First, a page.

Only Real Madrid would follow their best result of the last two years with their worst, but that is what happened to them last week. Three days after Zinedine Zidane’s side fought their way back into the La Liga title race, by overturning Barcelona at the Nou Camp, they risked throwing away a generous draw in the Champions League by losing 2-0 at Wolfsburg.
For a team which defines itself by how it does in the Champions League, and which went to Germany heavy favourites to put one foot into the semi-finals, it was a catastrophic result. All of the optimism built up by the Clasico win was undermined, all the hope that Madrid were back on the right path was under threat.
What that game was, as Madrid were picked apart by a far cleverer, humbler team, was a simple reminder of what a mess that club has become during the second Florentino Perez era. This is a team who put a club legend with no relevant coaching experience in charge half-way through a season in which they were still expecting to compete on all fronts. This is a team which, in the seven years since Perez returned to the presidency in 2009, has won one slightly fortunate Champions League and one pyrrhic La Liga title.
But with so much riding on tomorrow’s game – it is hard to see how Zidane will survive the summer if Madrid lose – the coach could only sound optimistic about his team’s chances. This is a side, after all, who won at Barcelona. “We were 13 points behind Barcelona when they scored against us, now it is four,” he pointed out. “Anything is possible in football, that is its beauty. This club has produced extraordinary comebacks before, here at the Bernabeu.”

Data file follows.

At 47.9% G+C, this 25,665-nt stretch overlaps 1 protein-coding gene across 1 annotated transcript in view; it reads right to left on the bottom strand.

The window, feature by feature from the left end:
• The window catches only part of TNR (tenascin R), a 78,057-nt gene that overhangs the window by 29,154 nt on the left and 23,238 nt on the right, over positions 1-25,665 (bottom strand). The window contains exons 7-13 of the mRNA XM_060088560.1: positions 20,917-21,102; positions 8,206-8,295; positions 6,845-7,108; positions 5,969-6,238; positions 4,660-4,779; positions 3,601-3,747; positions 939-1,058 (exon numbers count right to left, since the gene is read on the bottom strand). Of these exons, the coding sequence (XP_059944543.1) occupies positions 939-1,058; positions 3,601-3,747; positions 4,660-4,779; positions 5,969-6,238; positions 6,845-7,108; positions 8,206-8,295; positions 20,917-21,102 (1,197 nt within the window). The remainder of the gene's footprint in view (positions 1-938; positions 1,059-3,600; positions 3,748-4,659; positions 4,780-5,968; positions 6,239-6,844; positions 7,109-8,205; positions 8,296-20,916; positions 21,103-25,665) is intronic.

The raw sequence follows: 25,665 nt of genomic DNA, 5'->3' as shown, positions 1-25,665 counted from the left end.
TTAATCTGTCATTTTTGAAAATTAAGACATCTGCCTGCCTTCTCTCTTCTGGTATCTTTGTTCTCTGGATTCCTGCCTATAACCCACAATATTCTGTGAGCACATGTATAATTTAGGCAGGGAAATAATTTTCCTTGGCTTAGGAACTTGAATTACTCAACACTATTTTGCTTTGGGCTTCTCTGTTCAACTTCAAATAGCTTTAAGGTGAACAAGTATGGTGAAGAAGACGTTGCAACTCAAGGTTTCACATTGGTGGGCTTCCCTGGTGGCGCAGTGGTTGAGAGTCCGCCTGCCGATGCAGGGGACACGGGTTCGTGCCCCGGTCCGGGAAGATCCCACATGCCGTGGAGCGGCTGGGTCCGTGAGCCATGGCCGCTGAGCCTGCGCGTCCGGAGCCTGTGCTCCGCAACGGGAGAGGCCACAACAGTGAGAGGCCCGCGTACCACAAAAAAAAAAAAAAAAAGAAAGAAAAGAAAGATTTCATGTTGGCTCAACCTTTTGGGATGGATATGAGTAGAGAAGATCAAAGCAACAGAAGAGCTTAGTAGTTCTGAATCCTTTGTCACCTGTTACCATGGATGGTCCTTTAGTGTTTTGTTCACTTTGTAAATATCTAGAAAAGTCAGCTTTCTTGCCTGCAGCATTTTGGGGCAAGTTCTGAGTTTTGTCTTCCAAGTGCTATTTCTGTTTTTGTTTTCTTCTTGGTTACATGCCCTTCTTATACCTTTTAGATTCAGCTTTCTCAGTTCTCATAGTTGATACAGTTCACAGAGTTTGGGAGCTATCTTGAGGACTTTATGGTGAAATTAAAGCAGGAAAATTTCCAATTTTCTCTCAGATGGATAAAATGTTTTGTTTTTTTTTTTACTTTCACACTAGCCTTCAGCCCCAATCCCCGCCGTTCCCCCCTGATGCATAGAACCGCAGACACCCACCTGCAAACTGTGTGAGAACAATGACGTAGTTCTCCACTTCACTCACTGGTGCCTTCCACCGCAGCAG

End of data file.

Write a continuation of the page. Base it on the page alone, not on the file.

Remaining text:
The problem for Madrid is that 2-0 is such an awful first-leg score. They cannot concede, or else they will have to score four goals to go through. So they must attack against a side who has every incentive just to sit in and play on the break. If Real throw too many men forward then Julian Draxler and Andre Schurrle will be ready to pounce.
“We know that we have got a better chance if we keep a clean sheet,” Zidane said, with some understatement. “But more than anything else, we have just got to play our game. It's going to be an intense game, we're going to fight, we're going to run but most important is playing football.”
The game may become a tactical battle in which Madrid have to up the ante on Wolfsburg without leaving themselves too exposed at the back. This is not something Madrid have excelled at since allowing Xabi Alonso to leave two years, taking much of their tactical balance with them. Casemiro is the closest they have found to a replacement, which says a lot.
“We have to play this game with our heads,” Zidane said. “We're not going to win this game in 10 or 15 minutes, whatever happens, whether they score or we score. It gets more difficult if they score but it's not over. We have to concentrate from the first minute until the end of the game.”
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